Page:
The fall-out after such an event is often pretty serious. What the hell happened? Everything else seems OK, the UPS is working, the generator never kicked in, other racks were not affected.
Was it a fault in the rack PDU, a fault in one of the servers, a circuit breaker fault, a spike in the supply or a loose wire? When everything is checked and the rack powered back up – all can look good. The electrician checks the power consumption and to his mind confirms that the circuit is not overloaded. With everything idling he is truly observing this condition. So he changes the circuit breaker, fits s new PDU and everything returns to normal. That is until the next time that the event occurs!
The same consequences can occur if a server power supply fails. No-one realised that the server receives shared power from both A and B power supplies. When one fails all power is shifted to the other. This could in turn overload that particular circuit.
So what can be done to protect against this?
Ascertain and detail asset lists for each piece of equipment connected to a rack PDU. Against this list determine the following:-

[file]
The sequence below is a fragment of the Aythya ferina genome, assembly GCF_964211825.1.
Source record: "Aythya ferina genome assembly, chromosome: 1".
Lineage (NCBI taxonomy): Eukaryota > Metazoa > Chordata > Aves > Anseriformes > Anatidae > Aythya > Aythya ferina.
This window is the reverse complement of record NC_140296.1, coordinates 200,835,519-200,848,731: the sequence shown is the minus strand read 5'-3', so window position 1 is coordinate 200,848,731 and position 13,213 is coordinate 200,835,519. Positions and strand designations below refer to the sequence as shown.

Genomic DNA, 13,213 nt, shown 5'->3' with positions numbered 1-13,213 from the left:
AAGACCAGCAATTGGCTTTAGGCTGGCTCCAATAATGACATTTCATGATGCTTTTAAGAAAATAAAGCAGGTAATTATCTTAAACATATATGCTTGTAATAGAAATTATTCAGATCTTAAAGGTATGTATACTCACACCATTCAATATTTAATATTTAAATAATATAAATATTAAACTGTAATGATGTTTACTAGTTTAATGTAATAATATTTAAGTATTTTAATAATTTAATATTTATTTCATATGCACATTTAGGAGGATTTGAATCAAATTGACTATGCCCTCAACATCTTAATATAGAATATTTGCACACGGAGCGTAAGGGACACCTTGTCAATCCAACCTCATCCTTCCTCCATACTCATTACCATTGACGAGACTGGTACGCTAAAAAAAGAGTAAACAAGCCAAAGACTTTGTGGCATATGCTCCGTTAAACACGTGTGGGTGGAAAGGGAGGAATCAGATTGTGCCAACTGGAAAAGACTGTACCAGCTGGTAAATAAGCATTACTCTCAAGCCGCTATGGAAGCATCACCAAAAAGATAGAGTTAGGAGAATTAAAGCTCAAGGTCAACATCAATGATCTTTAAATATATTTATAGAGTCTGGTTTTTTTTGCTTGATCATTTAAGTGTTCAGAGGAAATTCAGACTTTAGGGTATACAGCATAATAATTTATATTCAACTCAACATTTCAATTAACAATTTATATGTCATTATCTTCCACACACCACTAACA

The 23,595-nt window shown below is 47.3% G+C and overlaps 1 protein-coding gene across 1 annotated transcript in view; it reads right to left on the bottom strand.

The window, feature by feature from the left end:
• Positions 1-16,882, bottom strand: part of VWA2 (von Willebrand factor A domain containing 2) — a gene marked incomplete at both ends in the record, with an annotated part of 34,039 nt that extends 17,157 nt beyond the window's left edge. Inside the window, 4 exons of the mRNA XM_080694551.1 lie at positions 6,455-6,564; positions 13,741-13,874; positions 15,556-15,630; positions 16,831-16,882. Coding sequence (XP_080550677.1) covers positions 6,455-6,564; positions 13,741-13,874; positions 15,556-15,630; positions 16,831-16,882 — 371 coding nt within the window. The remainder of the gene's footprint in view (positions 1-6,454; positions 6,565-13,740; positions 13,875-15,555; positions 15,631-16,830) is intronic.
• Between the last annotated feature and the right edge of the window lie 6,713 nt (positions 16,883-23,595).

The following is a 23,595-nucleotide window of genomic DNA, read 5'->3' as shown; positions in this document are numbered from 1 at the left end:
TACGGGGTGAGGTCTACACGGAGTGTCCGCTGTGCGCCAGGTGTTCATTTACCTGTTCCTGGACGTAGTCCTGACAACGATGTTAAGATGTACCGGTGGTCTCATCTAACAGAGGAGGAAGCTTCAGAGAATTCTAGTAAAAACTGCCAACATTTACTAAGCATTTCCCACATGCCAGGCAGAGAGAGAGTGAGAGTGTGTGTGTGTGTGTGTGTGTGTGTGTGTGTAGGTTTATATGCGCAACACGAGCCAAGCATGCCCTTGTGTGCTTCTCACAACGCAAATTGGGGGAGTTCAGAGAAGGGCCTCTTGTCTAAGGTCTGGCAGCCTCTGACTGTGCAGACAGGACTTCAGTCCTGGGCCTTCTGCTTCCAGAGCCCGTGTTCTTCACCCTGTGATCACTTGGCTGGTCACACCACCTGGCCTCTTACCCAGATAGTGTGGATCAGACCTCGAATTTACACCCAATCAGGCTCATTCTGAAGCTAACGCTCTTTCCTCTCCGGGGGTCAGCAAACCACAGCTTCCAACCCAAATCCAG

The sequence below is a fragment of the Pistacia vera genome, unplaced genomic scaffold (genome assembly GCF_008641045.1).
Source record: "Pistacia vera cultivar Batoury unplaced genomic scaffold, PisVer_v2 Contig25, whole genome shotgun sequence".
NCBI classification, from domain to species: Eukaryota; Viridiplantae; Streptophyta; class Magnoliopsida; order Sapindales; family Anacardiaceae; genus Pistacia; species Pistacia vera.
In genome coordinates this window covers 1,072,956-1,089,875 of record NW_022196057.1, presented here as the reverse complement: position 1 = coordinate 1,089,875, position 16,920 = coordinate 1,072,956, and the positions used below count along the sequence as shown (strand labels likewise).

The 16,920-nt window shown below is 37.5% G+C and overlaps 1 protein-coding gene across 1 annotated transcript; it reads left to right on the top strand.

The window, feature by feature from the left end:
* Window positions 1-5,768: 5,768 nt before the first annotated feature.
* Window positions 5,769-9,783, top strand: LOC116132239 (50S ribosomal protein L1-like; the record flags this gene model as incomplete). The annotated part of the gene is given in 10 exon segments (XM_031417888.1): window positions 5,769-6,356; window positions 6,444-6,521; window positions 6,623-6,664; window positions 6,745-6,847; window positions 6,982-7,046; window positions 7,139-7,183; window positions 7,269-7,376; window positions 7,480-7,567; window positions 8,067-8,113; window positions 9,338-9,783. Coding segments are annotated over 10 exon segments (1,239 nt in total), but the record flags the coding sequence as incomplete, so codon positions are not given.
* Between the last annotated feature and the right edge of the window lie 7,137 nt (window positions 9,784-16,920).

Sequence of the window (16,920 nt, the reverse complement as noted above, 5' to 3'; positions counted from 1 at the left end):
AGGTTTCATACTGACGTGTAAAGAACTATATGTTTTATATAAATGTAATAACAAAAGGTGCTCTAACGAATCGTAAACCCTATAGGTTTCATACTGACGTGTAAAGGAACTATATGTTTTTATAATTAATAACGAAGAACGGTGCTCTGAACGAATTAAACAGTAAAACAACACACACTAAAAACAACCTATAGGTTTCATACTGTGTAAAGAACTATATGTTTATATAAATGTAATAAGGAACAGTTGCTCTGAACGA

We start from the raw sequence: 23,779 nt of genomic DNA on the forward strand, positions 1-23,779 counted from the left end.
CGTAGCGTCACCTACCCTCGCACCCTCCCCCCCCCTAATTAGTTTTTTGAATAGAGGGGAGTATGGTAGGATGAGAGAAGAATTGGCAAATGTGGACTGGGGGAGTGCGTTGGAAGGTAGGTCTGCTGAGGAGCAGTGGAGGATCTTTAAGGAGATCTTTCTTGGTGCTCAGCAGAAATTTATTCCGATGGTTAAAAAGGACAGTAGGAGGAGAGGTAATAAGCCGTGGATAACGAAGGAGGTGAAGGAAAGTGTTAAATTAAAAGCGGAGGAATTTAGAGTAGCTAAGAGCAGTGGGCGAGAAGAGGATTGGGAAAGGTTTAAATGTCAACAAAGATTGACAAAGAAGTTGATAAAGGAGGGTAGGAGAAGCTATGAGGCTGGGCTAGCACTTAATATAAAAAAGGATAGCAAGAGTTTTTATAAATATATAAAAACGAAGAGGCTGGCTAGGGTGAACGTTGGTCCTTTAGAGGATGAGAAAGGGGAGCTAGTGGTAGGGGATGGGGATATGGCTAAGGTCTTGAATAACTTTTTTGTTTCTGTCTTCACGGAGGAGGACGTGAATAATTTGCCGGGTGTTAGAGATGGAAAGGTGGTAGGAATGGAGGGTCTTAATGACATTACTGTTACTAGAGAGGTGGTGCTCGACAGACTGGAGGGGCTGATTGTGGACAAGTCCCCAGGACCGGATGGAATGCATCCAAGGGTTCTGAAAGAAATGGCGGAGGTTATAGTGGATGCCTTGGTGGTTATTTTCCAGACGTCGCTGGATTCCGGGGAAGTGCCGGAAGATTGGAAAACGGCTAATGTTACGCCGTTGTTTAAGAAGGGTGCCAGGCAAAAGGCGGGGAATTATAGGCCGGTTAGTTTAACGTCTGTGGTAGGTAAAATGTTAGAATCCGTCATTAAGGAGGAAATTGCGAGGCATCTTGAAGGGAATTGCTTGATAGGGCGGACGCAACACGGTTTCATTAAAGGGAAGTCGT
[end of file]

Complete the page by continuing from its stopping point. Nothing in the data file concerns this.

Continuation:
|Asset||Minimum power demand||Maximum Power Demand||% variation|
From this list we can see that there is a potential for a maximum current draw of 31.52A at 230 volts single phase (7250/230 – power in watts divided by the nominal voltage). It is highly likely that we will observe a power demand of half this (<16A) for the bulk of the time.
If the asset is fitted with A and B power supplies and these operate on a shared load basis, we may observe a power demand of less than a quarter of this (<8A). Assuming we have 32A rated single phase PDU’s fitted it is not surprising that mistakes are made.
Nevertheless, we are at the maximum limits of a 32A PDU. There is no safety margin and no other equipment should be connected.
Where do we get this information from?
The vendors will have published figures but often these are overstated. This could be seen as a safety margin or a waste of capacity. UPS vendors publish more realistic figures and these are readily available from their websites.
Whichever approach for information is used, it is important to constantly monitor the power demand on each rack level PDU. With many PDU’s thresholds can be set and if equipment is added to the PDU an alert will be raised automatically. Investigations can then be immediately carried out. Trend analysis is also available with many PDU’s and a history of power demand, over time graph can be produced. Valued judgements can then be made with regard to dynamic power variations and the level of safety margin the facility has. Some PDU’s also offer the facility to remotely turn-off and on the outlets in a rack level PDU. In our example, it would be wise to have all un-used outlets disabled.